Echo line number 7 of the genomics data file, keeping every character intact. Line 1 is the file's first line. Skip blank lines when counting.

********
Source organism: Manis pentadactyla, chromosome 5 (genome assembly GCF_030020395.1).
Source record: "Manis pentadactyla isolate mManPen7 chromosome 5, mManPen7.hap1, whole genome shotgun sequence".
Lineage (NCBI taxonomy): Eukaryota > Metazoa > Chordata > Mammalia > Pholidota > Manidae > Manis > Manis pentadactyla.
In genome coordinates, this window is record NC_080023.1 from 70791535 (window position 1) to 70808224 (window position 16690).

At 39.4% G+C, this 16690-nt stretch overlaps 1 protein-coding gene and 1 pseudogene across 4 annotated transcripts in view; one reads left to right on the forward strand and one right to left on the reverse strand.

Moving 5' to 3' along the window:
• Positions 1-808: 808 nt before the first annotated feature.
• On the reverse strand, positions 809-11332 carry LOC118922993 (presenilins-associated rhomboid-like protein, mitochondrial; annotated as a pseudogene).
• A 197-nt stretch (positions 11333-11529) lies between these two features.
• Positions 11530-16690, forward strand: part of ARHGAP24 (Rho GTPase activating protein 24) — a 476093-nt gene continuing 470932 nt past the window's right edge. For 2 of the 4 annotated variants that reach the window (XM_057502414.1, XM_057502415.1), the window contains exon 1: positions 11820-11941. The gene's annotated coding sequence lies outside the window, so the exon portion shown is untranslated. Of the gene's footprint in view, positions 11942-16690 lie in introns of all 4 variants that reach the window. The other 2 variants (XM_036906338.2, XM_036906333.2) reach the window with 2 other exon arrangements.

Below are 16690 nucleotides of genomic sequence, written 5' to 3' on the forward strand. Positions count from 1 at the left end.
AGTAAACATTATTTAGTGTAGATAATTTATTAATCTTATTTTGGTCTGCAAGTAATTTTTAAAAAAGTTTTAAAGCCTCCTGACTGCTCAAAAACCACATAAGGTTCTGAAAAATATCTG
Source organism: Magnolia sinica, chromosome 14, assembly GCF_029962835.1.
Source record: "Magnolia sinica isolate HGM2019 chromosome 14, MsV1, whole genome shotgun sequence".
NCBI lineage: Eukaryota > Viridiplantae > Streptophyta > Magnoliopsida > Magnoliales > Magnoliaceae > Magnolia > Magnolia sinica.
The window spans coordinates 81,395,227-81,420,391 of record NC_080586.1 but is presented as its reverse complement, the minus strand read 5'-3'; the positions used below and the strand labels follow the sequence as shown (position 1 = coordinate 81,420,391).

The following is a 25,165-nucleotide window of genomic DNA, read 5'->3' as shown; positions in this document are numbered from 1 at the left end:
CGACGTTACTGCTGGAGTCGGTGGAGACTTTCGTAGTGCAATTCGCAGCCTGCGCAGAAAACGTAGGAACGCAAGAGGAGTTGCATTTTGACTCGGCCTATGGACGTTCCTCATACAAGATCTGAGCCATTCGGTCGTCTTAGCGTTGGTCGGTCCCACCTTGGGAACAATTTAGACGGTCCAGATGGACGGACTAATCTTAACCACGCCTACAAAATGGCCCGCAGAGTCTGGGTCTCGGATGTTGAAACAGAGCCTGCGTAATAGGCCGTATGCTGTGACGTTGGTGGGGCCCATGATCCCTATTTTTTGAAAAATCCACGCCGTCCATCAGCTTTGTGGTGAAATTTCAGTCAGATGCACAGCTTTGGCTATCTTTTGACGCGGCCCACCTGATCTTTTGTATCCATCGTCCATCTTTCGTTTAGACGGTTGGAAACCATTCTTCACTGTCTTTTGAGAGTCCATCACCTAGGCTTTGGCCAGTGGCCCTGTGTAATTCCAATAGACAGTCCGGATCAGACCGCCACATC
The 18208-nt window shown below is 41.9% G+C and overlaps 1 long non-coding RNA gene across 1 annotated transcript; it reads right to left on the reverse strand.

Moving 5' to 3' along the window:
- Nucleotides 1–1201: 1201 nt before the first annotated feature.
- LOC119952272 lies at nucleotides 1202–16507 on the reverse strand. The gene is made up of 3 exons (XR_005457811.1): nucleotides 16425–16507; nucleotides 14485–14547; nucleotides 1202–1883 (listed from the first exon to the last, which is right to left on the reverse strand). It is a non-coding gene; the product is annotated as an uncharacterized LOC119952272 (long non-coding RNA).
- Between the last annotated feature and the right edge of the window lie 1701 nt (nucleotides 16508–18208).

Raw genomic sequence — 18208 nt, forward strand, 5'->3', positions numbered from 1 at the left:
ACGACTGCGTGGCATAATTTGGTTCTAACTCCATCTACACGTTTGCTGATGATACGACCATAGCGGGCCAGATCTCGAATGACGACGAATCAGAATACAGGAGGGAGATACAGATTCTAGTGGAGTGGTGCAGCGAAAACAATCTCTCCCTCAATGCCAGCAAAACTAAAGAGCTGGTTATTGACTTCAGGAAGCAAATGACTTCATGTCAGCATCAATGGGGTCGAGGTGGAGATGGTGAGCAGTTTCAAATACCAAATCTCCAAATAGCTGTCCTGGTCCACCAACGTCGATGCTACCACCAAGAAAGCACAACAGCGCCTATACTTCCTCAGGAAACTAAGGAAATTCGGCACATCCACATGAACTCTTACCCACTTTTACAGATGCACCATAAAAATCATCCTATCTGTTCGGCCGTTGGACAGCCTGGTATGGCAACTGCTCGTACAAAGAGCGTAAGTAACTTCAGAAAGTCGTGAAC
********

• Positions 1-808: 808 nt before the first annotated feature.